In some areas of law, Massachusetts leads the way — same-sex marriage for example. In one area of law, Massachusetts could take a lesson from another state’s playbook.
The issue at hand is that never-married parents, who may have not even had a significant relationship, are being expected to raise a child together. A Minnesota judge has developed a new way to help unwed parents co-parent their children successfully.
According to a news source, the judge noticed that unwed parents, particularly young parents, lacked the skills to parent their child or children when the parents were also faced with a lack of education, unemployment or underemployment and other issues that could affect their child-raising abilities.
The numbers are grim. By the age of five, about half of the children with unwed parents had little contact with the fathers, and about one-third had lost track of the fathers completely.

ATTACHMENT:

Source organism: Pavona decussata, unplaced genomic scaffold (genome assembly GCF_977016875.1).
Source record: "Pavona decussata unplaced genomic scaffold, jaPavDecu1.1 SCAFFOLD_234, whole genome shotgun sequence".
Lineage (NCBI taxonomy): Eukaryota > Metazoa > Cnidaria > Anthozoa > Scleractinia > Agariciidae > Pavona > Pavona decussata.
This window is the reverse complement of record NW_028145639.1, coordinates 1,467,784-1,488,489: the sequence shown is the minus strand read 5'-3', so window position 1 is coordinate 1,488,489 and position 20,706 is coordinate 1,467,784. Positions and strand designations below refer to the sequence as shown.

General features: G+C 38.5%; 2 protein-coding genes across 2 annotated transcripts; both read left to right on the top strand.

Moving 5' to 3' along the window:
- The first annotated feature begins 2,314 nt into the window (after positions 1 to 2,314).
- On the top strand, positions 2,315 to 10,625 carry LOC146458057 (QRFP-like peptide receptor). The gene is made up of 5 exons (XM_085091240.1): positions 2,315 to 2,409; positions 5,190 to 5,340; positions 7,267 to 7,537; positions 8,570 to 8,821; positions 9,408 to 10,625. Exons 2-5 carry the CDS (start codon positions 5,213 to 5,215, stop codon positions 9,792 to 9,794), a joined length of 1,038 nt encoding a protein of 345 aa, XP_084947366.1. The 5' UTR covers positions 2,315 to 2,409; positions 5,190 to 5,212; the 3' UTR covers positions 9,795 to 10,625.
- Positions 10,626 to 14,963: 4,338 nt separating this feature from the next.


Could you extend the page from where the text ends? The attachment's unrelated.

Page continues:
The solution the judge developed was a special problem-solving court to deal with the challenges faced by never-married parents.
It is called Co-Parenting Court and here is how it works:
- Participants are invited from high-poverty districts.
- Multiple community agencies are involved in the court.
- Parents are given assistance with issues ranging from employment and domestic violence to addiction.
- Parents must attend four weekly co-parenting sessions.
- Parents write a co-parenting plan that they agree upon.
The sessions apparently stress co-parenting, rather than parenting. For example, each parent is shown how to refer to the other parent in a respectful way when talking to their children.
Attendance at the sessions has reportedly been 80 percent.
Co-Parenting Court is an example of how to take parenting beyond the legal obligations and into actions which have a chance of creating healthy and well-adjusted children in non-traditional never-married relationships.
Source: The Christian Science Monitor, “Judge creates unique problem-solving court to help unwed parents,” Melanie Stetson Freeman, May 11, 2012